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ARTICLE V.

ON A KAREN INSCRIPTION-PLATE.

BY REV. ALONZO BUNKER,

MISSIONARY OF THE A. B. M. U. IN FARTHER INDIA.

Presented to the Society October 20th, 1870.

THE story of my visit to Karenee, and the circumstances. attending the copying of the Plate, are briefly as follows:

Karenee is east from Toungoo twelve hard days' journey. It lies on the Salwen river, and is divided into Eastern and Western Karenee, each ruled by its own chief. Its natural scenery is most interesting to the traveller.

I left Toungoo near the close of 1868, and joined Rev. J. B. Vinton, of the Rangoon Mission, at Shwaygheen. We travelled east to the Salwen river, and then north to the village of Kai-pho-gyee, the chief of Western Karenee. From Shwaygheen to the Salwen is about seven days, and from thence to Kai-pho-gyee's village is about seven more, but we were nearly twenty days on the road, owing to the disturbed state of the country from roaming bands of robbers. We had sent to ask permission to enter Eastern Karenee, but were refused.

Among the objects of our journey, not the least was to obtain a sight, and if possible a copy, of the famous Plate. But though we were received most cordially by the chief, yet we soon found that this part of our mission would not be accomplished without difficulty. We discovered that the Plate, with other things of a strange character in the eyes of the natives, constituted in fact the talisman by which the chief held his power over the people.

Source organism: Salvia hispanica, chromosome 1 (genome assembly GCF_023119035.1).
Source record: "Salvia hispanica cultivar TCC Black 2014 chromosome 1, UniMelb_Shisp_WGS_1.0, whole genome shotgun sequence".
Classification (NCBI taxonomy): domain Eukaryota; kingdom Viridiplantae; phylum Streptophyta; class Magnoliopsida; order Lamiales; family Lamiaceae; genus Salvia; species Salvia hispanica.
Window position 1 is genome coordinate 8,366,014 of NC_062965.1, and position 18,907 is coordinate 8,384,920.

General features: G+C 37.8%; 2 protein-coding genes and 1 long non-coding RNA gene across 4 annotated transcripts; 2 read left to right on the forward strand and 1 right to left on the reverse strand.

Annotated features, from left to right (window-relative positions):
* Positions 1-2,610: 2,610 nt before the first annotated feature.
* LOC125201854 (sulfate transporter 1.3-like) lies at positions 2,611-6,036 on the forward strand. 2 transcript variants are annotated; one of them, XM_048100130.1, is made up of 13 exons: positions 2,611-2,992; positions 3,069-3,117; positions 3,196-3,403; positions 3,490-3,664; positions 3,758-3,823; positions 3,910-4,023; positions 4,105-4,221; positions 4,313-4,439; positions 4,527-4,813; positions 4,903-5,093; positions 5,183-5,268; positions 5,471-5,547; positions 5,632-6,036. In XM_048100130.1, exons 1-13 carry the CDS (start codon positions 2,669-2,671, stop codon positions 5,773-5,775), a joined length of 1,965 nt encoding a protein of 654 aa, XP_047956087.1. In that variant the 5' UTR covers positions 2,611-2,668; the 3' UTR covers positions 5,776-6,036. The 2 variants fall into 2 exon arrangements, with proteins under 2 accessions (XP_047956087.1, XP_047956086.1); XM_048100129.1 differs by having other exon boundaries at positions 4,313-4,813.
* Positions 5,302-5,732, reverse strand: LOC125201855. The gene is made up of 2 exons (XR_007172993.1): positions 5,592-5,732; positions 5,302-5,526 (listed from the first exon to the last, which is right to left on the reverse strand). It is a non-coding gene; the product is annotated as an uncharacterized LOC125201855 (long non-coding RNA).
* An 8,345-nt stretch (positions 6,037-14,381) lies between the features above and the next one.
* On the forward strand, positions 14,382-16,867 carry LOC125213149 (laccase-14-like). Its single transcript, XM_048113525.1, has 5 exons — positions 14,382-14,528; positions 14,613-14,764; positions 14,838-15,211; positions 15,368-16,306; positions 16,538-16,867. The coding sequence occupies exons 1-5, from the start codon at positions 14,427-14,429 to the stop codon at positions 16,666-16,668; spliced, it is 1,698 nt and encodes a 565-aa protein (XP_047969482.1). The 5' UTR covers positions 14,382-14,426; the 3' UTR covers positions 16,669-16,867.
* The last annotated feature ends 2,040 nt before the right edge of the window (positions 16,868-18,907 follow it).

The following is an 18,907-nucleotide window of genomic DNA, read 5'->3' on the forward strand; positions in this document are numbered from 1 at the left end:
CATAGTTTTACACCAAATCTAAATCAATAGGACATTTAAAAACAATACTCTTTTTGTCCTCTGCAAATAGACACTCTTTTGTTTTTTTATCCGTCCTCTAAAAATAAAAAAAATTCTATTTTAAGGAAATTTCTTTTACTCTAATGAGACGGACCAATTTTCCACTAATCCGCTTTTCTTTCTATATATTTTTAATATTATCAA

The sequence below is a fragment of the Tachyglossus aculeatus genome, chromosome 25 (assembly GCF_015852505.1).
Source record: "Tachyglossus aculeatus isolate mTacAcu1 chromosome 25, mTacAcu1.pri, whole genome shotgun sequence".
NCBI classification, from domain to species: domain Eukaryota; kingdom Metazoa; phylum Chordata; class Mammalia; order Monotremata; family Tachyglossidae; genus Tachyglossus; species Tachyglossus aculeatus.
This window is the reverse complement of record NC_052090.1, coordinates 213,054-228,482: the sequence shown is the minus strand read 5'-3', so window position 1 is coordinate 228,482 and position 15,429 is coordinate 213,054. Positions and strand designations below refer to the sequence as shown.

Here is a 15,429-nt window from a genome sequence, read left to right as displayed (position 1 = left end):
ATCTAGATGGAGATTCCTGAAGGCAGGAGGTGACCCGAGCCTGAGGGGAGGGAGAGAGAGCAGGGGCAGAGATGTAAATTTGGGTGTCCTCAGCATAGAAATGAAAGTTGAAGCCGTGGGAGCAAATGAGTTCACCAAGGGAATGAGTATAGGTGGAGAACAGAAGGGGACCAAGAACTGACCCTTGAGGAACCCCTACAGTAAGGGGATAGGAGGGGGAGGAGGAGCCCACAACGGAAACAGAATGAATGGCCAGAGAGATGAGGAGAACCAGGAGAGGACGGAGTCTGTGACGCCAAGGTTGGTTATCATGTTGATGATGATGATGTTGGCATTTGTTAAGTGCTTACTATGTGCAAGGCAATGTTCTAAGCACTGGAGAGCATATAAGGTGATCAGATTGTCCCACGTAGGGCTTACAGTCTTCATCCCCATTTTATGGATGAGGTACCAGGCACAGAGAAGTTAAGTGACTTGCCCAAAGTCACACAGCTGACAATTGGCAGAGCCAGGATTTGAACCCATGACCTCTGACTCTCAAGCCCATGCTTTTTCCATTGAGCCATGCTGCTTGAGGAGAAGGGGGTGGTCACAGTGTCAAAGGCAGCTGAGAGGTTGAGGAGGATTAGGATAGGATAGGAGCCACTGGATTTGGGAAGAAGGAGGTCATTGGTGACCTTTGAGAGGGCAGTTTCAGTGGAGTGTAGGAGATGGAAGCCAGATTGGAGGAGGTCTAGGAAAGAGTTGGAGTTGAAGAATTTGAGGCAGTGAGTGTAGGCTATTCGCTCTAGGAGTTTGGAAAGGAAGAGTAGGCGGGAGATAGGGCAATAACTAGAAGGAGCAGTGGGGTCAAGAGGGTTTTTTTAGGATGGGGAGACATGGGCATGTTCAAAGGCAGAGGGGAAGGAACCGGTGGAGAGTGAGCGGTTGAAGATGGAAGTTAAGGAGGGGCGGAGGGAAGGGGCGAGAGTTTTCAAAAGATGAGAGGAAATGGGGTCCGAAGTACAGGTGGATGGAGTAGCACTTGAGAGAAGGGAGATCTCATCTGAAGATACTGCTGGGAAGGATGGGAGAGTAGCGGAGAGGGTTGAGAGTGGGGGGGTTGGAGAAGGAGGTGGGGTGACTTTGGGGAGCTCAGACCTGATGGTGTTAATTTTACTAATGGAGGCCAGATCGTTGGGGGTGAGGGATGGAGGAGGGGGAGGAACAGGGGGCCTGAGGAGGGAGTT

With reference to the origin of the Plate we made careful inquiries; but, so far as I have been able to learn, the Karenees do not hold the same traditions concerning it as the Sgau and Bghai tribes; yet I cannot speak positively respecting the point.*

*The tradition of the Red Karens, or Eastern Bghais, in which the inscriptionplate here treated of plays a part, is given as follows by Rev. E. B. Cross, in a paper on the Karens and their language (see the Society's Proceedings for October, 1866, or Journal, vol. ix., pp. xi.-xii.):